By Rachel Benoit
The tragic tale that captured the hearts of millions of viewers worldwide is back on the big screen, and now it is in 3-D. “Titanic,” winner of 11 Academy Awards and four Golden Globes, will return for a limited time to movie theaters in honor of the 100th anniversary of The Titanic sinking in 1912 and the death of more than 1,500 passengers. “It is one of the best love stories of all time,” Jennifer Brideau, a local fan, commented about the movie. “I would pay to see it again in theaters, and I will probably cry just like I did the first time I saw it.”
“Titanic” portrays the romance between a poor boy named Jack and the wealthy girl Rose, who meet aboard the ill-fated journey on this “unsinkable ship.” Not only does the movie boast an award-winning cast, director, and cinematography, but it gives the public something that 9-11, Hurricane Katrina, and the BP oil spill can also appeal to – in other words, people are fascinated with disasters.
This movie showcases the historic travesty in 160 minutes, and gives its audience a front-row seat as this luxury liner sinks into the chilling waters of the Atlantic, with many of its passengers plummeting into their watery graves. What seems to make the film so effective and powerful is that this event really did occur.
Amanda Vasquez, who has seen the movie five times since it first came out when she was 13, said, “The movie was amazing and terrifying at the same time. It stayed with me for a long time, even as a kid. I mean, those actors weren’t just playing an imaginary role. Real people did die from this.”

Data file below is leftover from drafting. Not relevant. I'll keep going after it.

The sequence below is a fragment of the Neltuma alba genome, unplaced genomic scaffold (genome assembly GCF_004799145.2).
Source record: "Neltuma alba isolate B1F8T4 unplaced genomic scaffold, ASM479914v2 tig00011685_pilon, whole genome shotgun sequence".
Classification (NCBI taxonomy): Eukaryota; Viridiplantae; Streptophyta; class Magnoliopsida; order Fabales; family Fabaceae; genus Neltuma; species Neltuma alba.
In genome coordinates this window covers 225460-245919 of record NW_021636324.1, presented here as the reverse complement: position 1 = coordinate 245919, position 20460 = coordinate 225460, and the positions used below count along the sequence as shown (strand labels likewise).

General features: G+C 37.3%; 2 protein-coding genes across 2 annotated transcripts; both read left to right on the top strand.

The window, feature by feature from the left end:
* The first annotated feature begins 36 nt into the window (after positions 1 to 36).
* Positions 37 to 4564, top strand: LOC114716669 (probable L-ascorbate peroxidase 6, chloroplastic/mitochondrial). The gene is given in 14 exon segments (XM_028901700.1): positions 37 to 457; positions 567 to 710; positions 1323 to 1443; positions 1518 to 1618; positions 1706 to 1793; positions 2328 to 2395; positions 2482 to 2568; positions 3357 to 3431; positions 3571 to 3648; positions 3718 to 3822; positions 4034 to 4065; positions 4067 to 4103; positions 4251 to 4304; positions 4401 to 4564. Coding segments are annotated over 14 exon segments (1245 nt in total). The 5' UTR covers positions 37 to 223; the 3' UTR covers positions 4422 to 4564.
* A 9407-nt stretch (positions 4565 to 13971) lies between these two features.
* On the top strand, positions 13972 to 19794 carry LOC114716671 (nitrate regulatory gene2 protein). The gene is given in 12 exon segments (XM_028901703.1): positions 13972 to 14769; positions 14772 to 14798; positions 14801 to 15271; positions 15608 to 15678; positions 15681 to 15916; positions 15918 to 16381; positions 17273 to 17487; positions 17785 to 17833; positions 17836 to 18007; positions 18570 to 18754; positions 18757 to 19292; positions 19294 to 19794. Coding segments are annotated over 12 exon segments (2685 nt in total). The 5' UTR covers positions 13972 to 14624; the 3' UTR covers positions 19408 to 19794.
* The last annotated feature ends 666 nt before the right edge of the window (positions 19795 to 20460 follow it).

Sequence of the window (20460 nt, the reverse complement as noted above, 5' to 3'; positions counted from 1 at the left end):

The Titanic has been featured in movies, books, songs, and museums, and continues to be remembered to this day even though its story is almost a century old. “It’s this great sort of metaphorical novel that actually happened,” the “Titanic” director James Cameron has previously stated.
James Delgado, who is director of maritime heritage at the National Oceanic and Atmospheric Administration, expresses a similar feeling about the tragedy. “The story is ageless, like all great stories,” he says. “The elements in this case of triumph, tragedy, and hubris, of bravery and cowardice, all wrapped up in one brief moment. That speaks to people.”
These statements can be supported by the fact that the final gross for the movie “Titanic” was $1,242,091,767, making it the second-highest grossing movie of all time – behind “Avatar,” which was also directed by James Cameron.
And with the film returning to the big screen for the anniversary of the disaster, that income will increase. Vasquez confirmed that she would be watching the film for a sixth time, saying “I’m bringing my teenage daughter with me. It is something I’m sure she won’t forget.”
“Titanic” will be aired for a limited time starting on Wednesday at 1 p.m., and Fitchburg residents can watch the film at the local movie theater Cinema World, located on 476 John Fitch Highway. To find additional movie times, call Cinema World at (978)345-6700 or visit their website at http://www.cinemaworldtheaters.com/.